Op-Ed: Restructuring Public Pension System Vital to Long-Term Viability

The Senate passed an aggressive pension plan last week (5/13/15) to modernize the state’s public employee pension systems. The bill is a historic plan that reflects the seriousness of the situation we face with pensions.

The state’s pension obligations are staggering. This year alone, we face a $1 billion increase in our pension contribution. The growth of the mandated spending is beyond our means. Our revenues are not expected to keep up with the amount we are required to spend. The pension crisis we are experiencing cannot be overstated.

Without modification, the viability of the state pension systems are in question. Our pension costs, which currently crowd out worthy budgetary contributions and investments such as funding for school districts and economic development, will more than double over the next 20 years.

This is not a new issue. The Senate has held numerous hearings over the last two years with a critical eye toward fixing the pension systems. Those hearings have taught us a lot, bringing us to the bill we passed this week that partners with state employees and public school teachers in order to stabilize and sustain the systems.

The Senate took action to restructure the state’s two public employee pension systems – the State Employees’ Retirement System (SERS) and the Public School Employees’ Retirement System (PSERS) in order to make the state retirement systems viable in the long term. This bill does not reduce in any way or make any changes to benefits already earned or paid into the systems by current employees or teachers. Nor does it impact current retirees.

We have provided a fix for the system, not a Band-Aid. The Senate-approved plan is projected to produce $18.3 billion in savings over 30 years, according to an evaluation provided today by the state’s Public Employees Retirement Commission. Under this evaluation, Senate Bill 1 provides seven times more savings for the Commonwealth and school districts than the Governor’s proposal, which would increase the state’s debt by $3 billion.

The savings reflect the tangible, structural improvements to the pension systems for current and future employees achieved in this legislation. Instead of borrowing money to pay down a debt, like paying your mortgage with a credit card, Senate Bill 1 creates meaningful savings by restructuring the systems while reducing liabilities and preserving current employee retirement benefits.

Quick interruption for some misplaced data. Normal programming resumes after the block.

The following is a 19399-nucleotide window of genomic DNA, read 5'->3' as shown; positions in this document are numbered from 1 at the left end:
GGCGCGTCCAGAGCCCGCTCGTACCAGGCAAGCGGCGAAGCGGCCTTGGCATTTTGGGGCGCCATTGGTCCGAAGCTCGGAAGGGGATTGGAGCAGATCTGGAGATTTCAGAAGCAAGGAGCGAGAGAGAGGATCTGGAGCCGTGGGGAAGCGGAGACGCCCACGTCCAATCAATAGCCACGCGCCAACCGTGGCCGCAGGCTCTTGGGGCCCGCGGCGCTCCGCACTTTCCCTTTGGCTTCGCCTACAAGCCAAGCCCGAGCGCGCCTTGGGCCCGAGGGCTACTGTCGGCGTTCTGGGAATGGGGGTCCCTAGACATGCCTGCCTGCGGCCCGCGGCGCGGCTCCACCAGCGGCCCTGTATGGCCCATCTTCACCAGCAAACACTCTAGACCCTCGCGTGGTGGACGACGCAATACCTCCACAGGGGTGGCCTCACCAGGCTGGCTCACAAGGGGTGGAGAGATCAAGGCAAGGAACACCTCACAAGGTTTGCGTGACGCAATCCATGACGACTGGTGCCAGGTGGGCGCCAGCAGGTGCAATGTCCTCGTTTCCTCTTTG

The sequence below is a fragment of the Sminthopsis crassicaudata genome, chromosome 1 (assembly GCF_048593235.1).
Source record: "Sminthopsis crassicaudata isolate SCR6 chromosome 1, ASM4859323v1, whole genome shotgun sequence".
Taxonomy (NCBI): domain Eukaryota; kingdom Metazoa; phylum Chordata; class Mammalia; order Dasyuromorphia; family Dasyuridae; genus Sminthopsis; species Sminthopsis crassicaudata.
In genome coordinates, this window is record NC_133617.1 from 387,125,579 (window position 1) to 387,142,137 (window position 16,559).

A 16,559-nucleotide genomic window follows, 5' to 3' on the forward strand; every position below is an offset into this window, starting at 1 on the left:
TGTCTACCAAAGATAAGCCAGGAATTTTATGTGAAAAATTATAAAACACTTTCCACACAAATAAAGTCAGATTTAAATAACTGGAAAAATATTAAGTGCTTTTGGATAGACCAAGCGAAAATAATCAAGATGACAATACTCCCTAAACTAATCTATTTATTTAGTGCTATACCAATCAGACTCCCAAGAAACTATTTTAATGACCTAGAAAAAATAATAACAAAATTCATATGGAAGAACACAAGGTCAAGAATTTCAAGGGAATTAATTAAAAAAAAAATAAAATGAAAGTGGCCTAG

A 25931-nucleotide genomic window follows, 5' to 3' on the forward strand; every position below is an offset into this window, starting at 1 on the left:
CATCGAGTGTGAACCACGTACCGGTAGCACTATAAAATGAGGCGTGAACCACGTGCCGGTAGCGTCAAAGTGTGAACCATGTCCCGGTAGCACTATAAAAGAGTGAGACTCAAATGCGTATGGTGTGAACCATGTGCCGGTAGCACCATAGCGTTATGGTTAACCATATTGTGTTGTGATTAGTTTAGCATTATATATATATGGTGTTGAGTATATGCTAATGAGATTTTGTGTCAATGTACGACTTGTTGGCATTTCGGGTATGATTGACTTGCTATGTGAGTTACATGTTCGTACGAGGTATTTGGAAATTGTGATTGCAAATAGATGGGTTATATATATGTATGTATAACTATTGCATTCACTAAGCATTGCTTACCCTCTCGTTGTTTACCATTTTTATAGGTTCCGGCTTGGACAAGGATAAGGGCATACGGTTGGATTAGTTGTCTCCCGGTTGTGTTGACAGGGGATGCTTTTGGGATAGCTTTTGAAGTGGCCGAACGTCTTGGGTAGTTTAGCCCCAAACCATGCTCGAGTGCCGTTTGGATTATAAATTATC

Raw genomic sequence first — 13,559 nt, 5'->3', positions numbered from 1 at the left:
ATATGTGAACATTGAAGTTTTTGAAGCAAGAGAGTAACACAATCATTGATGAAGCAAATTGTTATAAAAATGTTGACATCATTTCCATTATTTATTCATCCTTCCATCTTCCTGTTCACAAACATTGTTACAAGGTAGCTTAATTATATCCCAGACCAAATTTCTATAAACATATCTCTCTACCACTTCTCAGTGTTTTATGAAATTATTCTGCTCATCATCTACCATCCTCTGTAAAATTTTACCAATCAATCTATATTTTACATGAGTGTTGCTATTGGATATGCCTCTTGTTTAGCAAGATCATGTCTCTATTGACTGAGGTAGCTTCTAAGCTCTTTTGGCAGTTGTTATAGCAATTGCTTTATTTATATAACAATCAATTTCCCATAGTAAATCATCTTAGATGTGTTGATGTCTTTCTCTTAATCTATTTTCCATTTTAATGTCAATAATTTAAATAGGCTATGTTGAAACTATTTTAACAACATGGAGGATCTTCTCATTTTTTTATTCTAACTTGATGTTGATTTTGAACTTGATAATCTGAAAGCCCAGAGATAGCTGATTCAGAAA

Senate Bill 1 asks employees to make contributions in exchange for pension sustainability and new benefits. Employees will see those increased contributions returned to them upon retirement.

The argument is made that it was the actions of the General Assembly and previous Governors that caused many of the issues with pensions. It should be noted that those actions were supported by public-sector unions and others in the systems.

Senate Bill 1 removes the General Assembly and others from the business of making decisions on these issues and betting on Wall Street. It shields employee and teacher benefits from future political risk.

Senate Bill 1 provides choices for state employees and teachers – both current and future – to create a pension system that they can tailor to suit their needs. This plans allows them to benefit when the systems are exceeding investment expectations, yet shields employees and teachers when they falls short.

Lawmakers also are leading by example. Just like public employees and teachers, we have the option to contribute more to keep the current pension benefit. In addition, lawmakers will be moved into the 401(k)-style plan upon reelection – the same plan as a new employee. Lawmakers are the only current employees moving to this kind of program.

In the coming weeks, the state House will add its voice to the efforts to restructure and modernize the state pension systems. Senate Bill 1 is the most responsible approach for the people of Pennsylvania and will be the most significant public policy achievement of our time. It builds on our successful policy efforts over the years that have strengthened the state’s economy, which has an unemployment that is lower than the national average.

Fighting to save the status quo will not address the problems with the pension system. The time is now to continue moving forward with this broad plan to address the current pension emergency that has severely impacted the Commonwealth and school districts.